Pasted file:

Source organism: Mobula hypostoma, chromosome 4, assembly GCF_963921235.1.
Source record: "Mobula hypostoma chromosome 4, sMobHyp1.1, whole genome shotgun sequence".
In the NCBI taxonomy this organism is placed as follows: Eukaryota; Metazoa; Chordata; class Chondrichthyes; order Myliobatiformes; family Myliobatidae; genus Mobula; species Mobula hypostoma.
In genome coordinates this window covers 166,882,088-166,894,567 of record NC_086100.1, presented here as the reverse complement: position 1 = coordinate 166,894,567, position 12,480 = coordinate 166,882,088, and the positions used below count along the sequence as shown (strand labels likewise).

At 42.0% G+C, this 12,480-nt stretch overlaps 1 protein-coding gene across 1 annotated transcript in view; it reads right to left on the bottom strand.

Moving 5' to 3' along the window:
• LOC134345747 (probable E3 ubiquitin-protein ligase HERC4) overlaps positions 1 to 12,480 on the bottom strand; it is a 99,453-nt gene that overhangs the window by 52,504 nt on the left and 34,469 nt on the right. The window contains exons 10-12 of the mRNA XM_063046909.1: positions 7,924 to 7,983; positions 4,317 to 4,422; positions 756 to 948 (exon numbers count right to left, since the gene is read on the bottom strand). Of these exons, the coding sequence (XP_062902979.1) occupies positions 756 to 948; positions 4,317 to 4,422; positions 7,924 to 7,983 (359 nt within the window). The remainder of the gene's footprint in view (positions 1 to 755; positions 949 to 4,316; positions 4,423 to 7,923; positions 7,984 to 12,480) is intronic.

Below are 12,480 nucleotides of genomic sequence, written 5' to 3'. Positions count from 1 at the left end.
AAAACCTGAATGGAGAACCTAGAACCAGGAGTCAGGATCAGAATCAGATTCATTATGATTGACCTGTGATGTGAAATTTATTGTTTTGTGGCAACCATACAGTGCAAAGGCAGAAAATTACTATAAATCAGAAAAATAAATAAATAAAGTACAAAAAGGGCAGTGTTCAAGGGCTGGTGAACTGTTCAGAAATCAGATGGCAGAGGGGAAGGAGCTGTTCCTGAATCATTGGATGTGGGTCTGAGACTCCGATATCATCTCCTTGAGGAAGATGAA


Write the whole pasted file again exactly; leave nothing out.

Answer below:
Source organism: Mobula hypostoma, chromosome 4, assembly GCF_963921235.1.
Source record: "Mobula hypostoma chromosome 4, sMobHyp1.1, whole genome shotgun sequence".
In the NCBI taxonomy this organism is placed as follows: Eukaryota; Metazoa; Chordata; class Chondrichthyes; order Myliobatiformes; family Myliobatidae; genus Mobula; species Mobula hypostoma.
In genome coordinates this window covers 166,882,088-166,894,567 of record NC_086100.1, presented here as the reverse complement: position 1 = coordinate 166,894,567, position 12,480 = coordinate 166,882,088, and the positions used below count along the sequence as shown (strand labels likewise).

At 42.0% G+C, this 12,480-nt stretch overlaps 1 protein-coding gene across 1 annotated transcript in view; it reads right to left on the bottom strand.

Moving 5' to 3' along the window:
• LOC134345747 (probable E3 ubiquitin-protein ligase HERC4) overlaps positions 1 to 12,480 on the bottom strand; it is a 99,453-nt gene that overhangs the window by 52,504 nt on the left and 34,469 nt on the right. The window contains exons 10-12 of the mRNA XM_063046909.1: positions 7,924 to 7,983; positions 4,317 to 4,422; positions 756 to 948 (exon numbers count right to left, since the gene is read on the bottom strand). Of these exons, the coding sequence (XP_062902979.1) occupies positions 756 to 948; positions 4,317 to 4,422; positions 7,924 to 7,983 (359 nt within the window). The remainder of the gene's footprint in view (positions 1 to 755; positions 949 to 4,316; positions 4,423 to 7,923; positions 7,984 to 12,480) is intronic.

Below are 12,480 nucleotides of genomic sequence, written 5' to 3'. Positions count from 1 at the left end.
AAAACCTGAATGGAGAACCTAGAACCAGGAGTCAGGATCAGAATCAGATTCATTATGATTGACCTGTGATGTGAAATTTATTGTTTTGTGGCAACCATACAGTGCAAAGGCAGAAAATTACTATAAATCAGAAAAATAAATAAATAAAGTACAAAAAGGGCAGTGTTCAAGGGCTGGTGAACTGTTCAGAAATCAGATGGCAGAGGGGAAGGAGCTGTTCCTGAATCATTGGATGTGGGTCTGAGACTCCGATATCATCTCCTTGAGGAAGATGAA